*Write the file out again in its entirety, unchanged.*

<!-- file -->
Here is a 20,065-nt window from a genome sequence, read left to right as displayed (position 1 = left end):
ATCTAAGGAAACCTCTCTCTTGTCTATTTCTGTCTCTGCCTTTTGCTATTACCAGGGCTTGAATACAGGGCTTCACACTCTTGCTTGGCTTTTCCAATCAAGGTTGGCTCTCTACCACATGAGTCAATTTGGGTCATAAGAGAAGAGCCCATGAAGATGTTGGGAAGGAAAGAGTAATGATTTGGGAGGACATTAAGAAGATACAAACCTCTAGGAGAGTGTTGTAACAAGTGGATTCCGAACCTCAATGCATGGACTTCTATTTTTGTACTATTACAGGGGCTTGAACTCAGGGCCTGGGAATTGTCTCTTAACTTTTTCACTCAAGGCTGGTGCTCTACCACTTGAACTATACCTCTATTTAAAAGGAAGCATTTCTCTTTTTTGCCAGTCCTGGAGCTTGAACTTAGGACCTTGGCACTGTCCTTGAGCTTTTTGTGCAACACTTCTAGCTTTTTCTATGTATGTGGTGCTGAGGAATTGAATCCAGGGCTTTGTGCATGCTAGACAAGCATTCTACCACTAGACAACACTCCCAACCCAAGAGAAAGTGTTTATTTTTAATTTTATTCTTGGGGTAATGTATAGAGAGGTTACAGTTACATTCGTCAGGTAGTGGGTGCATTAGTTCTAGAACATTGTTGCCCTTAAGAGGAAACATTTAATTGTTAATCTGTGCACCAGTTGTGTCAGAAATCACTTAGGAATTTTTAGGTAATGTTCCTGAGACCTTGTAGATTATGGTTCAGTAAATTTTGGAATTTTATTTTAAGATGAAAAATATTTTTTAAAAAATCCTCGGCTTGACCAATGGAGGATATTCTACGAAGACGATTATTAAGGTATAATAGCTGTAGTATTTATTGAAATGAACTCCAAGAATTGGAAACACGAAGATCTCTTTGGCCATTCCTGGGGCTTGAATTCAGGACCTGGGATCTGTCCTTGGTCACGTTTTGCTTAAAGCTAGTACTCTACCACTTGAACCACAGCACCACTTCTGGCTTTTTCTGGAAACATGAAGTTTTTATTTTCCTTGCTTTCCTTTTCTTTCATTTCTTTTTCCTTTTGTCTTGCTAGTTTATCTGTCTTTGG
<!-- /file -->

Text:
Here is a 20,065-nt window from a genome sequence, read left to right as displayed (position 1 = left end):
ATCTAAGGAAACCTCTCTCTTGTCTATTTCTGTCTCTGCCTTTTGCTATTACCAGGGCTTGAATACAGGGCTTCACACTCTTGCTTGGCTTTTCCAATCAAGGTTGGCTCTCTACCACATGAGTCAATTTGGGTCATAAGAGAAGAGCCCATGAAGATGTTGGGAAGGAAAGAGTAATGATTTGGGAGGACATTAAGAAGATACAAACCTCTAGGAGAGTGTTGTAACAAGTGGATTCCGAACCTCAATGCATGGACTTCTATTTTTGTACTATTACAGGGGCTTGAACTCAGGGCCTGGGAATTGTCTCTTAACTTTTTCACTCAAGGCTGGTGCTCTACCACTTGAACTATACCTCTATTTAAAAGGAAGCATTTCTCTTTTTTGCCAGTCCTGGAGCTTGAACTTAGGACCTTGGCACTGTCCTTGAGCTTTTTGTGCAACACTTCTAGCTTTTTCTATGTATGTGGTGCTGAGGAATTGAATCCAGGGCTTTGTGCATGCTAGACAAGCATTCTACCACTAGACAACACTCCCAACCCAAGAGAAAGTGTTTATTTTTAATTTTATTCTTGGGGTAATGTATAGAGAGGTTACAGTTACATTCGTCAGGTAGTGGGTGCATTAGTTCTAGAACATTGTTGCCCTTAAGAGGAAACATTTAATTGTTAATCTGTGCACCAGTTGTGTCAGAAATCACTTAGGAATTTTTAGGTAATGTTCCTGAGACCTTGTAGATTATGGTTCAGTAAATTTTGGAATTTTATTTTAAGATGAAAAATATTTTTTAAAAAATCCTCGGCTTGACCAATGGAGGATATTCTACGAAGACGATTATTAAGGTATAATAGCTGTAGTATTTATTGAAATGAACTCCAAGAATTGGAAACACGAAGATCTCTTTGGCCATTCCTGGGGCTTGAATTCAGGACCTGGGATCTGTCCTTGGTCACGTTTTGCTTAAAGCTAGTACTCTACCACTTGAACCACAGCACCACTTCTGGCTTTTTCTGGAAACATGAAGTTTTTATTTTCCTTGCTTTCCTTTTCTTTCATTTCTTTTTCCTTTTGTCTTGCTAGTTTATCTGTCTTTGG